The Titan's Curse

Free The Titan's Curse by Rick Riordan

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Authors: Rick Riordan
Tags: Fiction - Young Adult
    â€œAnd, Percy, don’t worry about the bad boat. It is going away.”
    â€œWhat do you mean?”
    â€œPanama Canal! Very far away.”
    I frowned. Why would Luke take his demon-infested cruise ship all the way down there? The last time we’d seen him, he’d been cruising along the East Coast, recruiting half-bloods and training his monstrous army.
    â€œAll right,” I said, not feeling reassured. “That’s . . . good. I guess.”
    In the forges, a deep voice bellowed something I couldn’t make out. Tyson flinched. “Got to get back to work! Boss will get mad. Good luck, Brother!”
    â€œOk, tell Dad—”
    But before I could finish, the vision shimmered and faded. I was alone again in my cabin, feeling even lonelier than before.
    * * *
    I was pretty miserable at dinner that night.
    I mean, the food was excellent as usual. You can’t go wrong with barbecue, pizza, and never-empty soda goblets. The torches and braziers kept the outdoor pavilion warm, but we all had to sit with our cabin mates, which meant I was alone at the Poseidon table. Thalia sat alone at the Zeus table, but we couldn’t sit together. Camp rules. At least the Hephaestus, Ares, and Hermes cabins had a few people each. Nico sat with the Stoll brothers, since new campers always got stuck in the Hermes cabin if their Olympian parent was unknown. The Stoll brothers seemed to be trying to convince Nico that poker was a much better game than Mythomagic. I hoped Nico didn’t have any money to lose.
    The only table that really seemed to be having a good time was the Artemis table. The Hunters drank and ate and laughed like one big happy family. Zoë sat at the head like she was the mama. She didn’t laugh as much as the others, but she did smile from time to time. Her silver lieutenant’s band glittered in the dark braids of her hair. I thought she looked a lot nicer when she smiled. Bianca di Angelo seemed to be having a great time. She was trying to learn how to arm wrestle from the big girl who’d picked a fight with the Ares kid on the basketball court. The bigger girl was beating her every time, but Bianca didn’t seem to mind.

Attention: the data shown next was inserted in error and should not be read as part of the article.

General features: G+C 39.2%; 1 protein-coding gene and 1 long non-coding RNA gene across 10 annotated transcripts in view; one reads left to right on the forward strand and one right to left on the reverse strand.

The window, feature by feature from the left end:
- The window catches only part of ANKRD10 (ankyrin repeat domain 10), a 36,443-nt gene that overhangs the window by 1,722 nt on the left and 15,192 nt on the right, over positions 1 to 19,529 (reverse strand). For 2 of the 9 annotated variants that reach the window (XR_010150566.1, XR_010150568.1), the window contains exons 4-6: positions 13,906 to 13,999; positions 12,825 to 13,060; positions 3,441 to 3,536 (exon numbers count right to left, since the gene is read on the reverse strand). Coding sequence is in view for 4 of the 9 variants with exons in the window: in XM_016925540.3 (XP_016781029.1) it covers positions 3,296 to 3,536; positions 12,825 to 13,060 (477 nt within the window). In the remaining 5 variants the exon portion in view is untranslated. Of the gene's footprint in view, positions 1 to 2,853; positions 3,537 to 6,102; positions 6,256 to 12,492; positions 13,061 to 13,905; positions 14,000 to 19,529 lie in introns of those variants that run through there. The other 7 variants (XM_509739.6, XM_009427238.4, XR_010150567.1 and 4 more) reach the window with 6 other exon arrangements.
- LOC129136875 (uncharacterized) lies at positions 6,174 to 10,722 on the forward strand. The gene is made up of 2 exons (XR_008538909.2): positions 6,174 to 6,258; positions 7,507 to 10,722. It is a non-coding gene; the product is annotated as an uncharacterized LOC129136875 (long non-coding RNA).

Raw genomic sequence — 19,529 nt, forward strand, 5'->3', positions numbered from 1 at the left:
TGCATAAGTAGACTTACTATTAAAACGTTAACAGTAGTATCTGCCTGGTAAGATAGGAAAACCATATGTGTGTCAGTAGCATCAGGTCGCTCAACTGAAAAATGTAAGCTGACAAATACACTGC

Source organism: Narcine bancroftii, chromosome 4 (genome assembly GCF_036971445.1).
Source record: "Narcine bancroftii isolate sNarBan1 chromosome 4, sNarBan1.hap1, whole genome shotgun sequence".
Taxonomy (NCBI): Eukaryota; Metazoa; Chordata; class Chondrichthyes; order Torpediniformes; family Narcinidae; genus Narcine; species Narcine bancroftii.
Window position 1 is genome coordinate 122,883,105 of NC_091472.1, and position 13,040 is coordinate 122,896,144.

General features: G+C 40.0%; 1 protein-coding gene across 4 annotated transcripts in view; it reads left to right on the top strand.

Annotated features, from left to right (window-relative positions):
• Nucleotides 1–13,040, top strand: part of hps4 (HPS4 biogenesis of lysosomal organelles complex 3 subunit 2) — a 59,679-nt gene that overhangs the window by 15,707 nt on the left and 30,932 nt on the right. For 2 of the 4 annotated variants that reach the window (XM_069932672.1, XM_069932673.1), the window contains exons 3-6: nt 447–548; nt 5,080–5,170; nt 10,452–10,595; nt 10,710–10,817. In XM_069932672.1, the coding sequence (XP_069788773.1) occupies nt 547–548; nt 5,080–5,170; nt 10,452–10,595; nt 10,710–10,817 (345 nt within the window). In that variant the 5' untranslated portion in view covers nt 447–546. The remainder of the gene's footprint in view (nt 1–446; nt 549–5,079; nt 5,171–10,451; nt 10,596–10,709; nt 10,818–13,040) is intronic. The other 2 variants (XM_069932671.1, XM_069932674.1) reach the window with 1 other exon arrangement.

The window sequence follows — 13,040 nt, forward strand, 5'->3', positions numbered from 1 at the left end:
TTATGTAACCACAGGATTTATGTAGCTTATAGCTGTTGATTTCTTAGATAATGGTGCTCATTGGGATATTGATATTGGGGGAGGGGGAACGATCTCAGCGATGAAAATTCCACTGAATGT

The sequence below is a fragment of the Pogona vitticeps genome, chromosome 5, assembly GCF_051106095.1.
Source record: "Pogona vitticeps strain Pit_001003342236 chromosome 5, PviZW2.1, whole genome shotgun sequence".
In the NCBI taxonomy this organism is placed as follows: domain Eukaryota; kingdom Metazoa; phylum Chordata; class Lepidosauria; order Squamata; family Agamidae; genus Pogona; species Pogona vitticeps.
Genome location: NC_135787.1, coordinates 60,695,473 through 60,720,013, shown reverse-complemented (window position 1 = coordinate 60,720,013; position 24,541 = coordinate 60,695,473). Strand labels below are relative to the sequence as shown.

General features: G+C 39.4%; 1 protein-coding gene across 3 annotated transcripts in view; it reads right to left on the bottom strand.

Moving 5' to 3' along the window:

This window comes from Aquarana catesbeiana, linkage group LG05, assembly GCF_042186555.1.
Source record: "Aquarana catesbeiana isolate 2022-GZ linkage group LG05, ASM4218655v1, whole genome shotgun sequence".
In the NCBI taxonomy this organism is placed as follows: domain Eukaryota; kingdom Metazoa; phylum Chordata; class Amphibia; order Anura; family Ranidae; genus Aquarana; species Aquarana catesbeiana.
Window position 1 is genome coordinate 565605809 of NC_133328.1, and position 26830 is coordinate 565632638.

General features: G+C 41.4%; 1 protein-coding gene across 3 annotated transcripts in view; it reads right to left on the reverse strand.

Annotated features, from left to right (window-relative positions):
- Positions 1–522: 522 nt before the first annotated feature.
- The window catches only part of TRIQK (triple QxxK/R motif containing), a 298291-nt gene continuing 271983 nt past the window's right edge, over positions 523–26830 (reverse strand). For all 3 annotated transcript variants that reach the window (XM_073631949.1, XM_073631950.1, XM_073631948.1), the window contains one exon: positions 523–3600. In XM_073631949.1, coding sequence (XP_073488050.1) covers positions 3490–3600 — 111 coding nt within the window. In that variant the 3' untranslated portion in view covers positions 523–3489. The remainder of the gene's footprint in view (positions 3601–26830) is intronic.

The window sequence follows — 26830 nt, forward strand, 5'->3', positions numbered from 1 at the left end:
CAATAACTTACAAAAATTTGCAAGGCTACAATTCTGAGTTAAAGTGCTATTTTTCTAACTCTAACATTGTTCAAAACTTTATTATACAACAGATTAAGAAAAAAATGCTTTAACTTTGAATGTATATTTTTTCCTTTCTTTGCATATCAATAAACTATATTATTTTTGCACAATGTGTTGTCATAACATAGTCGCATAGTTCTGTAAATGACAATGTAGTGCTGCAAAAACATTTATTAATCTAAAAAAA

When we’d finished eating, Chiron made the customary toast to the gods and formally welcomed the Hunters of Artemis. The clapping was pretty half hearted. Then he announced the “good will” capture-the-flag game for tomorrow night, which got a lot better reception.
    Afterward, we all trailed back to our cabins for an early, winter lights out. I was exhausted, which meant I fell asleep easily. That was the good part. The bad part was, I had a nightmare, and even by my standards it was a whopper.
    Annabeth was on a dark hillside, shrouded in fog. It almost seemed like the Underworld, because I immediately felt claustrophobic and I couldn’t see the sky above—just a close, heavy darkness, as if I were in a cave.
    Annabeth struggled up the hill. Old broken Greek columns of black marble were scattered around, as though something had blasted a huge building to ruins.
    â€œThorn!” Annabeth cried. “Where are you? Why did you bring me here?” She scrambled over a section of broken wall and came to the crest of the hill.
    She gasped.
    There was Luke. And he was in pain.
    He was crumpled on the rocky ground, trying to rise. The blackness seemed to be thicker around him, fog swirling hungrily. His clothes were in tatters and his face was scratched and drenched with sweat.
    â€œAnnabeth!” he called. “Help me! Please!”
    She ran forward.
    I tried to cry out: He’s a traitor! Don’t trust him!
    But my voice didn’t work in the dream.
    Annabeth had tears in her eyes. She reached down like she wanted to touch Luke’s face, but at the last second she hesitated.
    â€œWhat happened?” she asked.
    â€œThey left me here,” Luke groaned. “Please. It’s killing

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